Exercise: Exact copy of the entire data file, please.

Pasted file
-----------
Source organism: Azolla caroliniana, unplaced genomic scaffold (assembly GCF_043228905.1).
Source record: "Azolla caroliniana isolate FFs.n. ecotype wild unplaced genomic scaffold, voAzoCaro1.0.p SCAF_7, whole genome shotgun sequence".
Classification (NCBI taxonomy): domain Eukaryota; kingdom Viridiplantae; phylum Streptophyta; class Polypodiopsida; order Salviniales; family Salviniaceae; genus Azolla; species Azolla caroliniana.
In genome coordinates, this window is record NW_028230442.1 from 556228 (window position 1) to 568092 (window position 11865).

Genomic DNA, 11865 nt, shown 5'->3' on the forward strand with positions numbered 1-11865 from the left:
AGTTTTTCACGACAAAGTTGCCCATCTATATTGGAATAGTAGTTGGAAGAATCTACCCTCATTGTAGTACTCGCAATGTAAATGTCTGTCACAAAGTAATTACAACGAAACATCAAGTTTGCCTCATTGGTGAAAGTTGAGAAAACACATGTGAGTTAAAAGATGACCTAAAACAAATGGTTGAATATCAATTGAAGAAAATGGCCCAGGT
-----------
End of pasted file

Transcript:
Source organism: Azolla caroliniana, unplaced genomic scaffold (assembly GCF_043228905.1).
Source record: "Azolla caroliniana isolate FFs.n. ecotype wild unplaced genomic scaffold, voAzoCaro1.0.p SCAF_7, whole genome shotgun sequence".
Classification (NCBI taxonomy): domain Eukaryota; kingdom Viridiplantae; phylum Streptophyta; class Polypodiopsida; order Salviniales; family Salviniaceae; genus Azolla; species Azolla caroliniana.
In genome coordinates, this window is record NW_028230442.1 from 556228 (window position 1) to 568092 (window position 11865).

Genomic DNA, 11865 nt, shown 5'->3' on the forward strand with positions numbered 1-11865 from the left:
AGTTTTTCACGACAAAGTTGCCCATCTATATTGGAATAGTAGTTGGAAGAATCTACCCTCATTGTAGTACTCGCAATGTAAATGTCTGTCACAAAGTAATTACAACGAAACATCAAGTTTGCCTCATTGGTGAAAGTTGAGAAAACACATGTGAGTTAAAAGATGACCTAAAACAAATGGTTGAATATCAATTGAAGAAAATGGCCCAGGT